Nomad Homeowner – Why buy property when you’re a minimalist traveler?


Last year my girlfriend and I bought a new apartment in Copenhagen, Denmark, and a few weeks ago we moved in. After 5 years of living abroad most of the time and mostly moving a lot around, with very few bags and stuff, always renting short term, it can seem like a big shift in lifestyle.

Last week we had a housewarming for a lot of friends and family and a common question that came up, was “how will you guys adapt to your new life?”. While I understand the question, I’ve never seen it as a big change or big new direction in life. You can say a lot of things about being a nomad, but one positive thing is that you become a pro in adapting to change, so what can look like a big change, just feels very simple.

A big part of traveling for us has always been to try and experiment with different ways of living. It’s a permanent trial and error in finding a good (better) way for of living. We wanted to live near the beach, in the mountains, in big cities, in living, in a house, with a garden, in different cultures and so on, all with the purpose of learning more about what is the right way of living for us. The idea was to live like that for a few years and then find THE answer. Of course it didn’t turn out like that, but instead, it’s just a permanent lifestyle of trying new stuff and improving as we go.

Buying an apartment is just the next step in this lifestyle and not a complete change. If there is one annoying thing about being nomadic, it’s the constant hassle of finding a place to stay in a few weeks. Over the span of a year, it takes quite a lot of time and more importantly: energy. Having a base, where we can always go back to, puts a lot of the hassle out of a lifestyle with a lot of freedom.

So why did we want to buy an apartment?

But owning a place can also be the antidote to freedom. It’s very normal that people loan too much money and suddenly, they are prisoners in their own home. For me, freedom is extremely important. Therefore our requirements for buying an apartment was pretty detailed. We wanted a potential new apartment to be a positive add-on in our life (of course) and not something that would cause worry or limit our freedom.

Our requirement list for buying an apartment:

The Property-Paradox

I’m very interested in the whole concept of buying a home, from different perspectives. I’m interested in the financial perspective, but I’m also very interested in how a home can help create some frames in your life and be a big part of your identity.

What’s especially interesting is this paradox: For most people, buying a house will be the biggest financial decision of their life. At the same time, it’s a very fundamental human thing, it’s where you live your life and develop with friends and family. To live in the right kind of apartment/house, is one of the most important things for a lot of people. These two things can be very contradictory. Maybe the best investment is not what you would most like to live in. Keeping up with Joneses is probably not the best financial decision every time.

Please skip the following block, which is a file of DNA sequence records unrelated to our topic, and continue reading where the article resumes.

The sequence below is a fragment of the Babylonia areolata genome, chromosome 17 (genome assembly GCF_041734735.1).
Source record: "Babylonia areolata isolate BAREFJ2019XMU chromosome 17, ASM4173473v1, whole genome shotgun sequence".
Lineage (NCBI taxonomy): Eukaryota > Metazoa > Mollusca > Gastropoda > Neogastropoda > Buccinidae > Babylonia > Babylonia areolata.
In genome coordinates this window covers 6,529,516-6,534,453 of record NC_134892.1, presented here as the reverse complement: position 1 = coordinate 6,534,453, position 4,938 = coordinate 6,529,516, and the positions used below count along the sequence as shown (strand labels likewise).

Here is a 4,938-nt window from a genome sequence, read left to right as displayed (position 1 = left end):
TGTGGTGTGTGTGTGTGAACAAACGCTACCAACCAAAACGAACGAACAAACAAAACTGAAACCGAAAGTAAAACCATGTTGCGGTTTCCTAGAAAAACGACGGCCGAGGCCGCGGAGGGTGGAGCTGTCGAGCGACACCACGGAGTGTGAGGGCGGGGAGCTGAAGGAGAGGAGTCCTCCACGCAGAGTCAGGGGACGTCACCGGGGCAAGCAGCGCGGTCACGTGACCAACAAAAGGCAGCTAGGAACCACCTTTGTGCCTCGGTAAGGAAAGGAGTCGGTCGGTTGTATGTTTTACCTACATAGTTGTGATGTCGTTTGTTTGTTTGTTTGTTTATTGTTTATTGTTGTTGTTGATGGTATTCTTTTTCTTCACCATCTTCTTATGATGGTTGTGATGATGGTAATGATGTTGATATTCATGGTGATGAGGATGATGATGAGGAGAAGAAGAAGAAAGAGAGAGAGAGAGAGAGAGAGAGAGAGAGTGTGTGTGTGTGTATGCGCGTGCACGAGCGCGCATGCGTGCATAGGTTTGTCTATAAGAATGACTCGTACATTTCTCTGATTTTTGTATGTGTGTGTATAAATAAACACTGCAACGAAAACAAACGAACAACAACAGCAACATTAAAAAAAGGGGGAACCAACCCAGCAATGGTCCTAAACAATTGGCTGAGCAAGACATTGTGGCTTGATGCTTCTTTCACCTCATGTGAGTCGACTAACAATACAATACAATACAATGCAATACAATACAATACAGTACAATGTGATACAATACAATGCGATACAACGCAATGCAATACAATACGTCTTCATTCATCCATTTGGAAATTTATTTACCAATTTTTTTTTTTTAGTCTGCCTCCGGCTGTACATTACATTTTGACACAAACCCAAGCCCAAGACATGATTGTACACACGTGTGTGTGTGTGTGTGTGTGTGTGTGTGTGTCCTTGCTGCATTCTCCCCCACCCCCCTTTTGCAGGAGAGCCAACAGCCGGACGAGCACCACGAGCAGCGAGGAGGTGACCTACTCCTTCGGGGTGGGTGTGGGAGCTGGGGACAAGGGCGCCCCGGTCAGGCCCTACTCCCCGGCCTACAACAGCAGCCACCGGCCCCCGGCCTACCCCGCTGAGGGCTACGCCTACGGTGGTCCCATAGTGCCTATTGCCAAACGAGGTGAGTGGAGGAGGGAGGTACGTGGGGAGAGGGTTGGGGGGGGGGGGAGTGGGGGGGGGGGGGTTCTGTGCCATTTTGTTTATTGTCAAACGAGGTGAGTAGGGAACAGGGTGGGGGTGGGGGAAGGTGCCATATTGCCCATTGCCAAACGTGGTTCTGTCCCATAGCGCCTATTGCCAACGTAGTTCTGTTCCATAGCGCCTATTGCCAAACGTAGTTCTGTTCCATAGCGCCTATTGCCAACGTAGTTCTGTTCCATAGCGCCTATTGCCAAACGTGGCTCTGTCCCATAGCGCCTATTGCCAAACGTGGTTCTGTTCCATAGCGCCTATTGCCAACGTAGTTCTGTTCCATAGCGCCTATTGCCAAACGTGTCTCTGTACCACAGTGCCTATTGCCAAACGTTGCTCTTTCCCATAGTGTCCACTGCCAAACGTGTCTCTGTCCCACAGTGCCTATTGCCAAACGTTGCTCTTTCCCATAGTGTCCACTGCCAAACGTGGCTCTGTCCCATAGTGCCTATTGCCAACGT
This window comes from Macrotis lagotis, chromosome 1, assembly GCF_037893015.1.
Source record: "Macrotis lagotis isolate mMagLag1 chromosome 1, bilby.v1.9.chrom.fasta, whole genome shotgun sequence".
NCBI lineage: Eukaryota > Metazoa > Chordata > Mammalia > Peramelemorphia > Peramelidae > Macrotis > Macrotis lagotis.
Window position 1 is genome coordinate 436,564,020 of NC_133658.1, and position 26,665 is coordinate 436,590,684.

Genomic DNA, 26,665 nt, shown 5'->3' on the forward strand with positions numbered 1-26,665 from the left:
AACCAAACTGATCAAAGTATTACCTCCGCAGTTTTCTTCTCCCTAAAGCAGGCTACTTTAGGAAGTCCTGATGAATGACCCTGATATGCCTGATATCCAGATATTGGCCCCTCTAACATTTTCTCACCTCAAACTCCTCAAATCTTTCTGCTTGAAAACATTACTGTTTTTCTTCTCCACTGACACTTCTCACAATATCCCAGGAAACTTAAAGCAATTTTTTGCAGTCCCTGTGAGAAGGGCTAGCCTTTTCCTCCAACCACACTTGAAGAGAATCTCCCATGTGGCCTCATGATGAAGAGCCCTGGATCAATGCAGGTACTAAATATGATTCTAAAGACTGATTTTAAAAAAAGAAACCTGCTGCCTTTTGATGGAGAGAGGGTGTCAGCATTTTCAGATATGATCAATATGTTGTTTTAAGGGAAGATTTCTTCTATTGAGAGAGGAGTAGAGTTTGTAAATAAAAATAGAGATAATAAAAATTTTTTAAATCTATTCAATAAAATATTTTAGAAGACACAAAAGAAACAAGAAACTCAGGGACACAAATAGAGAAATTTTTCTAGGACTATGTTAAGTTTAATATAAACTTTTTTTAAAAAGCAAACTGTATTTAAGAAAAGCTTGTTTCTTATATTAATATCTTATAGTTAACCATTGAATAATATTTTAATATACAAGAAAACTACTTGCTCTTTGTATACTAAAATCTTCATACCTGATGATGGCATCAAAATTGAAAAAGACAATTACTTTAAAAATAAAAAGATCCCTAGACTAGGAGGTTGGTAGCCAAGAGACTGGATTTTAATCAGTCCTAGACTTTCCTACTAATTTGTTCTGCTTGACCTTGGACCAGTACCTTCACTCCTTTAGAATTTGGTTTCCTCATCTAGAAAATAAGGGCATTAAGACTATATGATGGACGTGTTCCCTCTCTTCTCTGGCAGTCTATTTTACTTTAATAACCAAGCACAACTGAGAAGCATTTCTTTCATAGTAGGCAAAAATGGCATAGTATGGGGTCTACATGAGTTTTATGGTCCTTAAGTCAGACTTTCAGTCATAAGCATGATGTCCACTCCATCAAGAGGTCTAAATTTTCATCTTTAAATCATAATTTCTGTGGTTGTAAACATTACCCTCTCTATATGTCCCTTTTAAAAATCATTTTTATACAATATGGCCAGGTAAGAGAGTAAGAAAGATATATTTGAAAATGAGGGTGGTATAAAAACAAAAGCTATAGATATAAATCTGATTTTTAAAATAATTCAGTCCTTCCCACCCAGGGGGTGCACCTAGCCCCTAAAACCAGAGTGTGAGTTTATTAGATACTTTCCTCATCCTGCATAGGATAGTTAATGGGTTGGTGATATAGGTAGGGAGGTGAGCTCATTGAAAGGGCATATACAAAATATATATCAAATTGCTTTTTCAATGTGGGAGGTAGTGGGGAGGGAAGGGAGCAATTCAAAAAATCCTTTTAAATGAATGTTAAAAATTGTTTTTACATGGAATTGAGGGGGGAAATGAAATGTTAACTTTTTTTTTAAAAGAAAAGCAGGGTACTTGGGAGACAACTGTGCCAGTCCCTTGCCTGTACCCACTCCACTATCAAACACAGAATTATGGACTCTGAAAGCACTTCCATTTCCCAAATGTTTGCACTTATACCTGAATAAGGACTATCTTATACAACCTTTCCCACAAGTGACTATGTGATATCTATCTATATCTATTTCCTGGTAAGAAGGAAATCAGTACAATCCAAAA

Because it’s so fundamentally important for many people, I think a lot of people focus too much on just one part, often being how they see their lives unfold in that exact place. The problem is that that focus often leaves the economical aspect left alone, which can result in bad financial decisions.

I don’t have the solution for this. I just tried to realize that buying a home is actually pretty complex and it’s important to get the full overview of the different aspects. That’s why I wrote a long list of requirements, that we tried to fulfill.

Home and identity

Home is a big part of people’s identity, but we experienced the same with living as a nomad. People would ask us about that, we would be invited on podcasts and the media in Denmark were interested in it. It’s very easy, that such a fundamental part of your life becomes an integral part of your identity, but I think it’s very important to ask your self if you’re doing stuff because you truly want it and not because it would make you look in a specific way in other people’s eyes.

We see that buying an apartment as something that makes our lives easier and that we now have a base between travels, that will just help us achieve our goals in both traveling and minimalism: We can focus on doing better trips and we can minimize hassle of “where to live next” when we don’t want that hassle.

We’re part of a generation where we all want to feel very unique and I think it’s very easy to take some decision because you want to be unique, very it goes against what’s actually right for you. It’s important for me to not make that mistake. I optimize for happiness, not for media attention.

As we have truly experienced how much being digital nomads can become part of your identity, I also think it’s very interesting to see how homes are such a big part of people’s lives. Home improvements seem like the biggest hobby in the Western part of the World and a home is a big part of defining who you are. I think it’s an interesting topic, that I haven’t really finished my thoughts on since I also like how living like a nomad can question your ideas about what a home is.

My conclusion so far is that I don’t want a home that I think is a big part of my identity because of how it looks or the locations, but probably in terms of the atmosphere here. I want to create a home where there are always a lot of people and where people always feels welcome, because that’s important for me and I want that to be part of my identity.


  • Very interesting. I would like to but an apt in Denmark & live there.

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